wiseacre said...

winters are getting milder so I might plant one this year. I won't hold my breath but I'd love to have one.

...and well away from the house. Even small tentacles will pull siding and shutters from a house.

Prince Charming would still be blowing kisses if a wisteria had gotten hold of him.

b-a-g said...

Thanks Diana - If it wasn't for Blotanical, no-one would know that this blog exists.

wiseacre - Yes, I was surprised when Carolyn commented that she grows a wisteria on her porch, but she seems to have it under control. And Yes - I am enchanted by fairy tales ...

Alistair said...

I think it is safe to say that in Scotland Wisteria is absolutely revered. I think this has to do with the cool climate where some may have difficulty in getting the best out of this climber.However, planted in a sunny sheltered spot, fabulous.

lifeshighway said...

Wisteria runs rampant down here and covers whole trees and takes down fences while look lovely the whole time it is doing its thing. I'm sure it will come back. Wisteria is tough and needs to be controlled.

Good luck, plus I love it so.

b-a-g said...

Hi Alistair - Just read the wisteria post on your site. I hope mine flowers as well as yours.

Lifeshighway - Yes, I'm sure wisteria has a brain of its own or at least an eye to look for things to climb onto.

Alistair said...

B A G, The Wisteria on my post, on this occasion it was about my experience with Wisteria in Aberdeen in friends gardens. I have never grown it in my own garden, but look after one in a town garden in Aberdeen. I wrote this post four years ago and was thinking of bringing it forward with an update.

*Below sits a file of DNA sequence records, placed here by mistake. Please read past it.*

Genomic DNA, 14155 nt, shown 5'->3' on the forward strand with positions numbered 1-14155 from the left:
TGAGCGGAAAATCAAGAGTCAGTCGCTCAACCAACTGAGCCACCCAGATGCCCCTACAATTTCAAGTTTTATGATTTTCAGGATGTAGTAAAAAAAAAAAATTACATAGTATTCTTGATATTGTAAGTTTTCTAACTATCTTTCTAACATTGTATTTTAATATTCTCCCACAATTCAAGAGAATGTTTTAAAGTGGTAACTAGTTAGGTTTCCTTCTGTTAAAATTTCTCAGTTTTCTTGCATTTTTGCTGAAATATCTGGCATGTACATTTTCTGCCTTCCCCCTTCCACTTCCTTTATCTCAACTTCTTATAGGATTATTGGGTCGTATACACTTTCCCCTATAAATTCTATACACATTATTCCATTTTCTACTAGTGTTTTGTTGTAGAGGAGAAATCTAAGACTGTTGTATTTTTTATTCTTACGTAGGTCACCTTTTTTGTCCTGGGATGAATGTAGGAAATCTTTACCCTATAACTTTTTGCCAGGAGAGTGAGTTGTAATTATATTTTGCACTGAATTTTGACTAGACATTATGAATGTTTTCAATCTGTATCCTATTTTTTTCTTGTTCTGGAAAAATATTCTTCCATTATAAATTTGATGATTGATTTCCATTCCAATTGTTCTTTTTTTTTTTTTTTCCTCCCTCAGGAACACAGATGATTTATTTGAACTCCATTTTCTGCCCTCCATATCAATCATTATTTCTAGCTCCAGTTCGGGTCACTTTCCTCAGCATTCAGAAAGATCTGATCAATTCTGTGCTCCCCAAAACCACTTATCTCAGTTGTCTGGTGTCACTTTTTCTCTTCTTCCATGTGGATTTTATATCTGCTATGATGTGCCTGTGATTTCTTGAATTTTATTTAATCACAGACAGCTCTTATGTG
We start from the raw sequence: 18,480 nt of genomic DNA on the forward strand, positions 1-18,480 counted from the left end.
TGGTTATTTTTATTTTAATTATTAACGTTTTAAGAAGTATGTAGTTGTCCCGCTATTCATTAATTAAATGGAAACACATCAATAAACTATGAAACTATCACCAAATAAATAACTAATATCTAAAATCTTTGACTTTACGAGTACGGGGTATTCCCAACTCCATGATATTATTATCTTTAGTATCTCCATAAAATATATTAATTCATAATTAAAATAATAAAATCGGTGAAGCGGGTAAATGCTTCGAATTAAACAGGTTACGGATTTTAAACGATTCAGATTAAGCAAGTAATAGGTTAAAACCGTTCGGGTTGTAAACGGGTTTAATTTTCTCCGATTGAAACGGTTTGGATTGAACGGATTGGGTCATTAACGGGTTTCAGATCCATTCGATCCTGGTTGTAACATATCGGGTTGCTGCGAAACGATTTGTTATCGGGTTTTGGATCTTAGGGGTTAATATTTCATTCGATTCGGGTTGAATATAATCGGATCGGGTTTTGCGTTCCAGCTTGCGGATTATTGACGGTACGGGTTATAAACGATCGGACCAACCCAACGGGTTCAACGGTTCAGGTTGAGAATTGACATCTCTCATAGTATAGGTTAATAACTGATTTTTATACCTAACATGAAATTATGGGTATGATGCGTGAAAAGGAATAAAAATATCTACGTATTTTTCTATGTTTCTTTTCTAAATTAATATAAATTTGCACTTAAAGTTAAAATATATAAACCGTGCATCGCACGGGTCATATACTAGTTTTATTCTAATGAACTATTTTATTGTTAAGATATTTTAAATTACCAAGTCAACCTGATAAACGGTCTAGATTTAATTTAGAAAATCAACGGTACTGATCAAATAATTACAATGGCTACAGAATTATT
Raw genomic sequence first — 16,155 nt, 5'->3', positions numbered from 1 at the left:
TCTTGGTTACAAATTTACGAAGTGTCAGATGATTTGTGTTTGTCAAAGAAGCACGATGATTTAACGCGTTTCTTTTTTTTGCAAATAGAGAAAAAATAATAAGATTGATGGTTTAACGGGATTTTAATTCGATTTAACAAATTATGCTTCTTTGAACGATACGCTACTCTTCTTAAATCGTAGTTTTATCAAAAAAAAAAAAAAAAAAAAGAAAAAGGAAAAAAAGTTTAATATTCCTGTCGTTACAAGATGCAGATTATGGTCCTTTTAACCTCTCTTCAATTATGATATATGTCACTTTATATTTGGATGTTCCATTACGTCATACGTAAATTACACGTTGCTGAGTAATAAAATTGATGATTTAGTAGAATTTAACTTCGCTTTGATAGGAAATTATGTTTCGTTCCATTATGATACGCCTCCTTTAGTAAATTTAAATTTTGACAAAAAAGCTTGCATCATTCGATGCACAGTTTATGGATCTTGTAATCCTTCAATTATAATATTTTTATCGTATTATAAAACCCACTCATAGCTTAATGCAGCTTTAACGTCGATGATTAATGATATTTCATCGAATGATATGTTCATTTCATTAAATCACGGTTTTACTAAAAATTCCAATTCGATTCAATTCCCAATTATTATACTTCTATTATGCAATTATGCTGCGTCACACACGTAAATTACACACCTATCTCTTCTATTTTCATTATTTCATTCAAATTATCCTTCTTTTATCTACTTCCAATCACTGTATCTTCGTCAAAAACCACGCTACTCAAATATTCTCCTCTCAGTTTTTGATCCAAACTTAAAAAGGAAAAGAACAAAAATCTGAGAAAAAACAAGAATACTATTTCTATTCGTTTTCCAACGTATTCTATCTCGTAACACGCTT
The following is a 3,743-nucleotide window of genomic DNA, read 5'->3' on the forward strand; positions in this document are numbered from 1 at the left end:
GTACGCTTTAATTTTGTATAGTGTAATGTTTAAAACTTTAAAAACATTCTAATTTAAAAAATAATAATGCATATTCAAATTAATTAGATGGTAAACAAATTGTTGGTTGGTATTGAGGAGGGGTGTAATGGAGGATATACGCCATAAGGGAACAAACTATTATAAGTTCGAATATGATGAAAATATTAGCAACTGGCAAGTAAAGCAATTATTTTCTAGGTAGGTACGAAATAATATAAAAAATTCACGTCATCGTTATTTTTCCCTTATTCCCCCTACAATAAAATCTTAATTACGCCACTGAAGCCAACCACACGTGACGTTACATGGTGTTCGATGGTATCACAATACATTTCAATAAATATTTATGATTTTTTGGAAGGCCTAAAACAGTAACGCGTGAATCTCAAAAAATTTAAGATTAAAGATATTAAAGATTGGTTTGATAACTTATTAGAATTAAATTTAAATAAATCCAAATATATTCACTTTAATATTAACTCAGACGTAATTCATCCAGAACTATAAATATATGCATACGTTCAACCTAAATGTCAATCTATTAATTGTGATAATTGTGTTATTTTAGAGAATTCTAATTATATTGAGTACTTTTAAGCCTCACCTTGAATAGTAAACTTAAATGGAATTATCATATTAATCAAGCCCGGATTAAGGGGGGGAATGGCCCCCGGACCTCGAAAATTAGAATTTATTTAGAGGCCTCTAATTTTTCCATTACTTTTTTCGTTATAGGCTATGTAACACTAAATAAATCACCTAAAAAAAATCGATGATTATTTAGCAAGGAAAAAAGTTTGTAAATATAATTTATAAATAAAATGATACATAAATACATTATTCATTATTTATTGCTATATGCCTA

b-a-g said...

Alistair - Please do! I always learn something new when I read your posts.

PatioPatch said...

Hi b-a-g - At first shocked that you could be so ruthless with what is a blue sensation but a bully vine nonetheless. My own experience is the opposite - having planted a whip of a Wisteria it was either depredated or swamped by a native lonicera. Only last year did it get going but still no match for the glory that yours once was.
Laura
P.S. and just to add I really enjoy your writing style so do keep those posts coming ;)

b-a-g said...

Laura - The advantage of starting from scratch is that you can nip any bad habits in the bud - you'll have to be quick though.
Thanks for the P.S. that's quite a compliment coming from you.

Marguerite said...

oh those wisterias. I was warned once many years back that to plant one is misery and I should think twice about it before doing it as they've been known to grow up and pull down the houses they've attached themselves too. I've yet to take the plunge and buy one but I'm still interested because there's just nothing like those blooms.

b-a-g said...

Marguerite - I treat my wisteria more like a pet than a plant. If you pull off the runners as Carolyn mentions above, you can easily keep them under control (it only takes 5mins), but you need to do this at least every week in the summer.